No. 1391 October Term, 1979, Appeal from the Judgment of Sentence of the Court of Common Pleas of Luzerne County, Criminal Division, at Nos. 1340, 1340-A and 1340-B of 1976
Norma Chase, Pittsburgh, for appellant.
Chester B. Muroski, District Attorney, Wilkes-Barre, submitted a brief on behalf of Commonwealth, appellee.
Spaeth, Brosky and Van der Voort, JJ. Van der Voort, J., concurs. Spaeth, J., files dissenting opinion.
[ 285 Pa. Super. Page 528]
Appellant was convicted by jury of attempted murder, aggravated assault and burglary. He was sentenced to five to ten years on the attempted murder charge and ten to twenty years on the burglary charge. All sentences were to run consecutively with a sentence appellant was already serving. Sandutch was ordered to pay costs of prosecution and compensate the victim for injuries. Posttrial motions were filed and denied. This appeal followed. The lower court denied defendant's motion in arrest of judgment. We affirm.
John R. Aufiero awoke when a burglar alarm connected from his restaurant called the "Pizza Shack" to his home began to ring. Aufiero, who had gone to his business to wait for the police to arrive, could see three men exiting his restaurant. When Aufiero attempted to stop one of the men, he was shot.
Seven days later, Aufiero was unable to identify his assailant. The trial court reasoned Aufiero's inability stemmed from his debilitated state as he continued to be in intensive care at the hospital.
Several weeks after the incident, police were able to make a composite drawing of the alleged attacker from information provided by Aufiero. Three months later, Aufiero was able to make a positive identification from a newspaper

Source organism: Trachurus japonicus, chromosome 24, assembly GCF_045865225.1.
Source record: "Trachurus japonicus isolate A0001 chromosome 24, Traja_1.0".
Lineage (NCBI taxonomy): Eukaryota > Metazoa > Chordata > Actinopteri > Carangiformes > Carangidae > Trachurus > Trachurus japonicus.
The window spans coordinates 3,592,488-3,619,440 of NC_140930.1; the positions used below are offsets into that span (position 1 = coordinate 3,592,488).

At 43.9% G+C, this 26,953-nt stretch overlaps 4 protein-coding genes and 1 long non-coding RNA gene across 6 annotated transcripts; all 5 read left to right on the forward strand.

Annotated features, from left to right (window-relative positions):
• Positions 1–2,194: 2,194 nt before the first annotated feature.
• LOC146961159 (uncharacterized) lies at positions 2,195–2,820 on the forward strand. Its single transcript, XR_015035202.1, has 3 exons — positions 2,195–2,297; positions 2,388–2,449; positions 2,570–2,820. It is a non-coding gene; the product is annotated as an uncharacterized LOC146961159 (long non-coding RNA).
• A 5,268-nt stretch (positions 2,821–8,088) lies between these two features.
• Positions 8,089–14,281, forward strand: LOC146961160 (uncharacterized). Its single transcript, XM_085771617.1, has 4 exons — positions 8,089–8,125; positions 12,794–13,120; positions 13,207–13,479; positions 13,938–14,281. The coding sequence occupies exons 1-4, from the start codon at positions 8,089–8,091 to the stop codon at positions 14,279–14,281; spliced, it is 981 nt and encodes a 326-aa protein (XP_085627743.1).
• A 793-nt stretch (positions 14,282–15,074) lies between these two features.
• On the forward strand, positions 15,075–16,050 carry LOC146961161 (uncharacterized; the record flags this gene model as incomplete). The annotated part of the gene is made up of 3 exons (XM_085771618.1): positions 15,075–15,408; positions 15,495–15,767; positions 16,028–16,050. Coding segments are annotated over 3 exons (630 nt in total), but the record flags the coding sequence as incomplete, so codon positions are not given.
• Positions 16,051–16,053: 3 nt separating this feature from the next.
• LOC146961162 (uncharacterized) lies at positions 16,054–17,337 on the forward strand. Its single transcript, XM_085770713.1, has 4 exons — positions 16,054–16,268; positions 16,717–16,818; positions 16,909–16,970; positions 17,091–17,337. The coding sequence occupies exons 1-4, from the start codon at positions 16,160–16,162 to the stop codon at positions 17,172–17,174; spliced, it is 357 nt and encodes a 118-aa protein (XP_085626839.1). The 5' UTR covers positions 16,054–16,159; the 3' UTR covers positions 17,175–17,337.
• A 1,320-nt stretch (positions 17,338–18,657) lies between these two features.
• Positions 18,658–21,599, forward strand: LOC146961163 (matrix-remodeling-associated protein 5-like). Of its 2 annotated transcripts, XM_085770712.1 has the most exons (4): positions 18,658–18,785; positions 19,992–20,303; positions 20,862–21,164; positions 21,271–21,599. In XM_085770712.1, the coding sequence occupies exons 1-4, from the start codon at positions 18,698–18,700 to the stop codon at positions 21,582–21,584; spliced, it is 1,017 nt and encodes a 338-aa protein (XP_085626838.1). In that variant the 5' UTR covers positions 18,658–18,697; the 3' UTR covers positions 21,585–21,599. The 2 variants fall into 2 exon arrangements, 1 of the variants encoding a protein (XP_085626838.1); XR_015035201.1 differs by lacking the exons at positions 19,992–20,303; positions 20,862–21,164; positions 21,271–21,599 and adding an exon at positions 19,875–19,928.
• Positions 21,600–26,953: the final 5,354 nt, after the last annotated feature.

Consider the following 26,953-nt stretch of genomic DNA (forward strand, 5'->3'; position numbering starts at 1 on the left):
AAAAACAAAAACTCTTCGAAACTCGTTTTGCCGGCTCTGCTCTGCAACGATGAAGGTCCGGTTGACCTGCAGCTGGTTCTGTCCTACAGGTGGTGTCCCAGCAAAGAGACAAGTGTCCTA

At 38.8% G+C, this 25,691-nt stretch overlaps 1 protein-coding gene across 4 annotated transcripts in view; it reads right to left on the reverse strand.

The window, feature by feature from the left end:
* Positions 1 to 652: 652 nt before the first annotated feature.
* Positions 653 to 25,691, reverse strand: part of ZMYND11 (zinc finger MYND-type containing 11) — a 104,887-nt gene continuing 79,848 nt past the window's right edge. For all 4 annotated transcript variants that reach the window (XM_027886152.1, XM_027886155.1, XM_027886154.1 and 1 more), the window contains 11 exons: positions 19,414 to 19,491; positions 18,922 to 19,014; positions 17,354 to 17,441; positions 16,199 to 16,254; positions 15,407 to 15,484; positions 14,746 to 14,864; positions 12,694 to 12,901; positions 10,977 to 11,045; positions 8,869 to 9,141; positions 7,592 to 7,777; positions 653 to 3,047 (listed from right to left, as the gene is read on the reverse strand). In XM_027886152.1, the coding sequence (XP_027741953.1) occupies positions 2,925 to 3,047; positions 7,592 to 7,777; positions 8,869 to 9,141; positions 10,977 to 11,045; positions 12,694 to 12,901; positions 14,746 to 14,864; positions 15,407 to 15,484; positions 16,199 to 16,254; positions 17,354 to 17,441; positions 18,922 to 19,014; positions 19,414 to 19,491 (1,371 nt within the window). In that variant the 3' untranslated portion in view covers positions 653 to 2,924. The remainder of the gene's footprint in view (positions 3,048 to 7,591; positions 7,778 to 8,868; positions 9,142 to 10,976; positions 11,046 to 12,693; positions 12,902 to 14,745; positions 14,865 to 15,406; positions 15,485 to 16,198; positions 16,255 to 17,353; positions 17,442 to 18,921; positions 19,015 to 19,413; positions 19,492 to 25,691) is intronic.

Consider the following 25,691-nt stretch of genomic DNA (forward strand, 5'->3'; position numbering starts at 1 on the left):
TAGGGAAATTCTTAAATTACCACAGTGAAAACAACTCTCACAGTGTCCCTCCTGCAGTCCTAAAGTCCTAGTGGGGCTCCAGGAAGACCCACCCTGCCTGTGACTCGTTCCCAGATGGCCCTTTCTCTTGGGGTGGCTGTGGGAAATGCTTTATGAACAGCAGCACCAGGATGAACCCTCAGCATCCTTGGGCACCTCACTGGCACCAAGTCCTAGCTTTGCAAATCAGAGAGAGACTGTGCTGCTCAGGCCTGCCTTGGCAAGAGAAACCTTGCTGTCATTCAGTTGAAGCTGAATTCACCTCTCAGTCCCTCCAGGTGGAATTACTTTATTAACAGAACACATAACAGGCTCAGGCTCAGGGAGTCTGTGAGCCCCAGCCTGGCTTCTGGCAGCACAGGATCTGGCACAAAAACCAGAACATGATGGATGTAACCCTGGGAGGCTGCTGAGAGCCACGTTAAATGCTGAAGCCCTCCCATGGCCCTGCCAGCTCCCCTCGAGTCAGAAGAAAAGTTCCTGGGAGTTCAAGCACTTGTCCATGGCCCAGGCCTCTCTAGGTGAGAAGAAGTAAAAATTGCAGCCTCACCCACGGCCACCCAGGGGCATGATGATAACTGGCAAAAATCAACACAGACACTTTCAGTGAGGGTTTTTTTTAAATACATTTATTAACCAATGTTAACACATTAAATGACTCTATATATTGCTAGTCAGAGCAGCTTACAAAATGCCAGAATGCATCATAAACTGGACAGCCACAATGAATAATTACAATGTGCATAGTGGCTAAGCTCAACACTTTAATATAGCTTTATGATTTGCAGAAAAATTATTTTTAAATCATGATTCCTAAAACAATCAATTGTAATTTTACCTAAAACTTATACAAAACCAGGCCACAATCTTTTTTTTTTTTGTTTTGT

[ 285 Pa. Super. Page 529]
picture he had seen. As a result of this identification, Sandutch was convicted.
Appellant presents four questions for answers. First, he charges trial counsel was ineffective because he failed to supplement the record when a motion for change of venue was argued. Second, he claims his trial was prejudiced by testimonial references to known criminals alleging they were associates of the appellant. Third, he asserts the Commonwealth was improperly allowed to impeach its witness by a showing of prior inconsistent statements. Fourth, he remonstrates that a former District Attorney's testimony was improperly admitted.
Sandutch was involved in numerous criminal proceedings before and during the time of the instant trial. His association with other alleged and convicted criminals brought him acclaim in the local press. In response to appellant's notoriety, he filed a motion for change of venue, alleging he would be unable to receive a fair trial in the county in which he was charged. Appellant claims his attorney was ineffective because he failed to introduce evidence of the extended publicity when a hearing was held on the motion. Sandutch states these actions could not have had any reasonable basis related "to his representation." Commonwealth ex rel. Washington v. Maroney, 427 Pa. 599, 235 A.2d 349 (1967).
The decision of a trial court to order a change of venue is one within its discretion. Commonwealth v. Coder, 252 Pa. Super. 508, 382 A.2d 131 (1977). The factors to be considered by the trial court are established in Commonwealth v. Richey, 249 Pa. Super. 365, 378 A.2d 338 (1977). We are satisfied that the lower court properly applied relevant consideration. Clearly, the underlying claim upon which appellant alleges ineffectiveness is without merit. We believe trial counsel was effective.
Appellant claims his trial was prejudiced by testimonial references to criminals which associated him with them. The relationship between Sandutch and these known criminals ...